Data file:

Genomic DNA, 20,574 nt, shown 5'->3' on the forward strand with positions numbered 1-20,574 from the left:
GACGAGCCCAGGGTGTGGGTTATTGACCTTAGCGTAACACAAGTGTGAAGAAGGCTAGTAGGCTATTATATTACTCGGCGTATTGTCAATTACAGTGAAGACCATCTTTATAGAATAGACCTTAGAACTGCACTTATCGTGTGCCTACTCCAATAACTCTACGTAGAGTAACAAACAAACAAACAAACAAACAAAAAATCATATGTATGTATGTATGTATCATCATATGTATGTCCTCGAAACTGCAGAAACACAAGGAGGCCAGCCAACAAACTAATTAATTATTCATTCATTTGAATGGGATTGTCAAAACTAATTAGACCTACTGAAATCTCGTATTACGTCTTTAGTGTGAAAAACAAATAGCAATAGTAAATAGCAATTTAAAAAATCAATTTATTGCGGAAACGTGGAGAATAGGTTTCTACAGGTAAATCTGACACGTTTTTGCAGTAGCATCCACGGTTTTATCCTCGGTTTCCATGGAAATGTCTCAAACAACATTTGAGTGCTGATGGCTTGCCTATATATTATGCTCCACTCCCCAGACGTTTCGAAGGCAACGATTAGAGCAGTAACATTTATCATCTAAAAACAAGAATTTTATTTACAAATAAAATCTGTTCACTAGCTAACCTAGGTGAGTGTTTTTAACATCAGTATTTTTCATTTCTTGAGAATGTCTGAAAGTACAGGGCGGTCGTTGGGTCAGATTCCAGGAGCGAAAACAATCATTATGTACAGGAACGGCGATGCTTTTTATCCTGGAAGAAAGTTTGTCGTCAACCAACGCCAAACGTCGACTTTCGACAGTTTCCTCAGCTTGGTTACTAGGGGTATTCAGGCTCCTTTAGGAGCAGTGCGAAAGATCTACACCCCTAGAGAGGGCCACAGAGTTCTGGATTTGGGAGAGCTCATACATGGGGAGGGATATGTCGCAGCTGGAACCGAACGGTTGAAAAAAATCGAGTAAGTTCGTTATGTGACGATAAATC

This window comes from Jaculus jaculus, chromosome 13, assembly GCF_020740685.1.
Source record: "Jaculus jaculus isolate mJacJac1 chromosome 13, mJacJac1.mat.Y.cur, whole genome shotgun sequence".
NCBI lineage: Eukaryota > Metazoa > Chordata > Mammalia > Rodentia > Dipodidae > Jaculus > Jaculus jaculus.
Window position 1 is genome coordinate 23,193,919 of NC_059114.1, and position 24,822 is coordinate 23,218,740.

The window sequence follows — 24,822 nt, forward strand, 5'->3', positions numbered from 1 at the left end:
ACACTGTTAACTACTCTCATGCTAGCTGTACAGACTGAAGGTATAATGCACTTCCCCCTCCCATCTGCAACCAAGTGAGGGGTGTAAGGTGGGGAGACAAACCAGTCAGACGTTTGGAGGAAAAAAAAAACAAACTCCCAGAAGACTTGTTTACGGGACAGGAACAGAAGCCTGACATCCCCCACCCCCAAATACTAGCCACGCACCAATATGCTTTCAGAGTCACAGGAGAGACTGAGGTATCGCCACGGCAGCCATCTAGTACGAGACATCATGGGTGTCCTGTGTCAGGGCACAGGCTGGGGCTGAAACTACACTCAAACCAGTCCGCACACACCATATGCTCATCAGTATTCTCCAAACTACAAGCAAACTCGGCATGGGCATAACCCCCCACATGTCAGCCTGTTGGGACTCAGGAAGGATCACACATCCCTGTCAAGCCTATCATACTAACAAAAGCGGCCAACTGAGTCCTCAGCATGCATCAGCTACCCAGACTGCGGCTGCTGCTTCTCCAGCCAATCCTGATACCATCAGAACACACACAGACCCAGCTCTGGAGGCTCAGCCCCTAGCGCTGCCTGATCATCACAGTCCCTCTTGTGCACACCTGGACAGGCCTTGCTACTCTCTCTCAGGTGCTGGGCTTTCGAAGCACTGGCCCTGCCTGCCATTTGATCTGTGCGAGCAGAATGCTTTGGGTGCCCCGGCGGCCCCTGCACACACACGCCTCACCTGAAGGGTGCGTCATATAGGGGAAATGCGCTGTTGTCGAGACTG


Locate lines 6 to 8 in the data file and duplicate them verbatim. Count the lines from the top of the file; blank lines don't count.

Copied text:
Window position 1 is genome coordinate 23,193,919 of NC_059114.1, and position 24,822 is coordinate 23,218,740.

The window sequence follows — 24,822 nt, forward strand, 5'->3', positions numbered from 1 at the left end:
ACACTGTTAACTACTCTCATGCTAGCTGTACAGACTGAAGGTATAATGCACTTCCCCCTCCCATCTGCAACCAAGTGAGGGGTGTAAGGTGGGGAGACAAACCAGTCAGACGTTTGGAGGAAAAAAAAAACAAACTCCCAGAAGACTTGTTTACGGGACAGGAACAGAAGCCTGACATCCCCCACCCCCAAATACTAGCCACGCACCAATATGCTTTCAGAGTCACAGGAGAGACTGAGGTATCGCCACGGCAGCCATCTAGTACGAGACATCATGGGTGTCCTGTGTCAGGGCACAGGCTGGGGCTGAAACTACACTCAAACCAGTCCGCACACACCATATGCTCATCAGTATTCTCCAAACTACAAGCAAACTCGGCATGGGCATAACCCCCCACATGTCAGCCTGTTGGGACTCAGGAAGGATCACACATCCCTGTCAAGCCTATCATACTAACAAAAGCGGCCAACTGAGTCCTCAGCATGCATCAGCTACCCAGACTGCGGCTGCTGCTTCTCCAGCCAATCCTGATACCATCAGAACACACACAGACCCAGCTCTGGAGGCTCAGCCCCTAGCGCTGCCTGATCATCACAGTCCCTCTTGTGCACACCTGGACAGGCCTTGCTACTCTCTCTCAGGTGCTGGGCTTTCGAAGCACTGGCCCTGCCTGCCATTTGATCTGTGCGAGCAGAATGCTTTGGGTGCCCCGGCGGCCCCTGCACACACACGCCTCACCTGAAGGGTGCGTCATATAGGGGAAATGCGCTGTTGTCGAGACTG